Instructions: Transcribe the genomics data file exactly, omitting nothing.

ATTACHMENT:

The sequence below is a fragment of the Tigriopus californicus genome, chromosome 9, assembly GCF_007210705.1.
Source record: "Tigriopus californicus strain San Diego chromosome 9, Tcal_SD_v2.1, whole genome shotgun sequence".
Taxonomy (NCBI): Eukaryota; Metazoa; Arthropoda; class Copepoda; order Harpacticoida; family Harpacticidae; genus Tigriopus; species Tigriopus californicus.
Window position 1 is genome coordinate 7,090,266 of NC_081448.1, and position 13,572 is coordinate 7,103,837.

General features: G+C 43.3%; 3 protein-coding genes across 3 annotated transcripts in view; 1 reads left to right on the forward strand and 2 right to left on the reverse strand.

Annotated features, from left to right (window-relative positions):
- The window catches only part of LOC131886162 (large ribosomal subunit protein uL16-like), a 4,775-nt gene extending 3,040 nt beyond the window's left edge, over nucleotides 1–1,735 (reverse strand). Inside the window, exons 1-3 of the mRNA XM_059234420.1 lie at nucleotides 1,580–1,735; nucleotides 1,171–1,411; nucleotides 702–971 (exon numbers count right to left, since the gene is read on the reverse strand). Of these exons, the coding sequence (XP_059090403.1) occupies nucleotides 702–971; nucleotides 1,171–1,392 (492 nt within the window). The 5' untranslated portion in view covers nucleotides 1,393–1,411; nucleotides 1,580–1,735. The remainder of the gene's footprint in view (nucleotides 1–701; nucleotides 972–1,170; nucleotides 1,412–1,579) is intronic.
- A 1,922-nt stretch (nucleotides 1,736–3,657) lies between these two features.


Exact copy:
The sequence below is a fragment of the Tigriopus californicus genome, chromosome 9, assembly GCF_007210705.1.
Source record: "Tigriopus californicus strain San Diego chromosome 9, Tcal_SD_v2.1, whole genome shotgun sequence".
Taxonomy (NCBI): Eukaryota; Metazoa; Arthropoda; class Copepoda; order Harpacticoida; family Harpacticidae; genus Tigriopus; species Tigriopus californicus.
Window position 1 is genome coordinate 7,090,266 of NC_081448.1, and position 13,572 is coordinate 7,103,837.

General features: G+C 43.3%; 3 protein-coding genes across 3 annotated transcripts in view; 1 reads left to right on the forward strand and 2 right to left on the reverse strand.

Annotated features, from left to right (window-relative positions):
- The window catches only part of LOC131886162 (large ribosomal subunit protein uL16-like), a 4,775-nt gene extending 3,040 nt beyond the window's left edge, over nucleotides 1–1,735 (reverse strand). Inside the window, exons 1-3 of the mRNA XM_059234420.1 lie at nucleotides 1,580–1,735; nucleotides 1,171–1,411; nucleotides 702–971 (exon numbers count right to left, since the gene is read on the reverse strand). Of these exons, the coding sequence (XP_059090403.1) occupies nucleotides 702–971; nucleotides 1,171–1,392 (492 nt within the window). The 5' untranslated portion in view covers nucleotides 1,393–1,411; nucleotides 1,580–1,735. The remainder of the gene's footprint in view (nucleotides 1–701; nucleotides 972–1,170; nucleotides 1,412–1,579) is intronic.
- A 1,922-nt stretch (nucleotides 1,736–3,657) lies between these two features.